The largest-ever scheme to modernise the 1960s signalling infrastructure on the Great Western main line has started.
The £350m improvement will significantly benefit services travelling through Bristol, Bath, Chippenham, Swindon, Didcot, Reading, Newbury and Oxford.
The major upgrade will also support the 10-year plan to expand services on the Great Western main line, catering to the 51% forecast increase in rail demand by the end of the decade.
In addition, the improvement work is also vital to prepare the signalling infrastructure, so that it is compatible with an electrified railway.
The four-year scheme, once completed, could help cut delays by 50%, thus significantly boosting rail performance. Around 25,000 minutes of delays on average each year on the Great Western main line are potentially caused by problems with aging signalling equipment.
Patrick Hallgate, route managing director for Network Rail Western said: “We are safeguarding the long-term future of a vital rail artery in the South West of England and Thames Valley. The Great Western main line is running out of room with nearly 30m journeys and a growth rate of at least 5% each year. A robust and modernised signalling infrastructure is vital to cope with this burgeoning growth.
“In a few years’ time, the signalling infrastructure will be considered life-expired but we are ahead of the game by starting the improvements now. This programme is a vital building block for the transformation of Great Western, boosting performance, paving the way for electrification and supports major enhancement plans in Bristol, Swindon, Oxford, Reading and Newbury.”
Mike Hogg, planning and operations director for First Great Western said: “We are working closely with Network Rail to ensure the benefits of resignalling can be achieved with as little disruption as possible to our customers.”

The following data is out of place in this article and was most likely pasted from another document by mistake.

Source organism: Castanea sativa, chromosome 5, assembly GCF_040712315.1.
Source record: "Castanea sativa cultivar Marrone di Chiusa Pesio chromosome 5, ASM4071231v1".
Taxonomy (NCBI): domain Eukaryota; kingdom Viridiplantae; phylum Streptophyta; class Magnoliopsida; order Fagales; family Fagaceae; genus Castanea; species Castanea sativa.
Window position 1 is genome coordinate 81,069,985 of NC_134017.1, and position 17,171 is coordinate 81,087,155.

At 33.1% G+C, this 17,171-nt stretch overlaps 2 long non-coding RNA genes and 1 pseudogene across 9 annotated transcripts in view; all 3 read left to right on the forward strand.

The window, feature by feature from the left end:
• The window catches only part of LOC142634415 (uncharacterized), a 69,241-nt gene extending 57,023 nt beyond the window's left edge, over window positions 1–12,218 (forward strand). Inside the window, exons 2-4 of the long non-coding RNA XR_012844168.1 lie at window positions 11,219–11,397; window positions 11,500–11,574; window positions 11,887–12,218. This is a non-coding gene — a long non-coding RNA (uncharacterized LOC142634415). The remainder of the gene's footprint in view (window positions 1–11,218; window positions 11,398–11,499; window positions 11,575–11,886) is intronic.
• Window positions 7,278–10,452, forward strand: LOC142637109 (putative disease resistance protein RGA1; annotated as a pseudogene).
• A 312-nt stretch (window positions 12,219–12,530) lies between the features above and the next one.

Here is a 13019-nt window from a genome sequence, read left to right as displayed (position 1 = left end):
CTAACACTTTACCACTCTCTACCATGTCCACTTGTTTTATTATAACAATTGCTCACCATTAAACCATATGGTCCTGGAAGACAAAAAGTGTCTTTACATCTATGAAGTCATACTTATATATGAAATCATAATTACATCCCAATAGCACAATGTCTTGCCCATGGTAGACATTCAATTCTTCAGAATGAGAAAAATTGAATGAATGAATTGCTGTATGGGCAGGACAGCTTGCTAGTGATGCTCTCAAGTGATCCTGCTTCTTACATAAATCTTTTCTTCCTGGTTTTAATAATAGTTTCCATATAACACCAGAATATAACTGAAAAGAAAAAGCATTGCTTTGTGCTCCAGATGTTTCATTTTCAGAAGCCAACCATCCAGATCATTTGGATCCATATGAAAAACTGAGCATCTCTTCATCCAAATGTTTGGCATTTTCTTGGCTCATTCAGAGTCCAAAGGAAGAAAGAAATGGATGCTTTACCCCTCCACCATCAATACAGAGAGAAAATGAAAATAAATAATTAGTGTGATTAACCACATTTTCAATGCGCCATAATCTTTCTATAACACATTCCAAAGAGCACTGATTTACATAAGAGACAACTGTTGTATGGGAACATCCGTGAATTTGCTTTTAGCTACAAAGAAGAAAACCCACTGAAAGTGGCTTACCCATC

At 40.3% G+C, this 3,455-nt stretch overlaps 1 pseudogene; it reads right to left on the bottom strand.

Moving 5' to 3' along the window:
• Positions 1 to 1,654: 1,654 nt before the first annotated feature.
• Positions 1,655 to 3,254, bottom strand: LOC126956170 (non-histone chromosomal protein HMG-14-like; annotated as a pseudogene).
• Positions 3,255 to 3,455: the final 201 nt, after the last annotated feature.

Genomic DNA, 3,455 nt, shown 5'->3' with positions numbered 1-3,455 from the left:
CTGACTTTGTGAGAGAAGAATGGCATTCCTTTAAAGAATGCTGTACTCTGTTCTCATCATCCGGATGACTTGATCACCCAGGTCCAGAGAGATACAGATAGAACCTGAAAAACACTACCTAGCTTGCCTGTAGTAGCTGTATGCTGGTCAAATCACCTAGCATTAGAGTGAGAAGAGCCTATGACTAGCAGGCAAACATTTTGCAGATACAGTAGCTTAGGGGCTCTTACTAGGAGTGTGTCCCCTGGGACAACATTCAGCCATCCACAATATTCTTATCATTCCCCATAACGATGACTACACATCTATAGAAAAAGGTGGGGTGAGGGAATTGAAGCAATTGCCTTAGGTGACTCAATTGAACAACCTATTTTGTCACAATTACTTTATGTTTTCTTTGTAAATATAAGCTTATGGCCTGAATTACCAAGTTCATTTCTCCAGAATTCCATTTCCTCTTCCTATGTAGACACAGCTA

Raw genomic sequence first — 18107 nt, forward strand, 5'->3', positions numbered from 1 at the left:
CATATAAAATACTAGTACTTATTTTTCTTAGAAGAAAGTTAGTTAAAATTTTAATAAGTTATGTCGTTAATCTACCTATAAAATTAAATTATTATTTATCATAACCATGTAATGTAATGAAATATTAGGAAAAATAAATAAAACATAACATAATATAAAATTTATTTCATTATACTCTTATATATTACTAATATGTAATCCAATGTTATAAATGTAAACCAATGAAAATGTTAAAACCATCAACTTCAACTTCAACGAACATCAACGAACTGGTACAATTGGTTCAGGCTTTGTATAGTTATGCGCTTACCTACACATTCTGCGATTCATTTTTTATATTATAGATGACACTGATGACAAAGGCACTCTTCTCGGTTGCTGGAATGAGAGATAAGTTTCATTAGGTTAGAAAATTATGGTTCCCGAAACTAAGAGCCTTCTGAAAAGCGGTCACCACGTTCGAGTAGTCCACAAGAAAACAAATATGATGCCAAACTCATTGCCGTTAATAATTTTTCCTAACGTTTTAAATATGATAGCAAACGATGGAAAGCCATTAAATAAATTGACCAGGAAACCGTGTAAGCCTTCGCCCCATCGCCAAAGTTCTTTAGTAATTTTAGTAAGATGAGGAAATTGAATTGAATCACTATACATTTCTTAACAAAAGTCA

The improvement will be carried out in five stages, starting from the Didcot area, to minimise disruption. Invensys has recently been appointed as the main contractor to deliver the work in the Didcot area.
The biggest programme of work will be carried out in the Bristol area, which is forecast to experience the highest number of passenger growth of 44% in the next decade. Around £150m will be invested in upgrading the signalling infrastructure in the area. The programme of work is designed to complement the capacity-boosting proposal to revamp the railway track around Bristol Temple Meads.
Around £50m will be invested between Swindon and Chippenham and Swindon and Gloucester as part of this scheme. This work will complement the scheme to redouble the track between Swindon and Kemble, bringing better performance and potentially enabling more trains to run.
Around £20m will be invested in upgrading the signalling between Newbury and Reading. As part of this programme, work will be carried out to upgrade existing tracks to allow passenger trains to run. This will enable better train movement and potentially allow more trains to run, especially in times of congestions on race days at Newbury.
The signalling upgrade forms part of a wider ten-year, £5bn plan to transform the Great Western main line. The transformation programme comprises of several core packages of work, including electrification, between London and Bristol.
The signalling upgrade is the first core package of work in this transformation programme.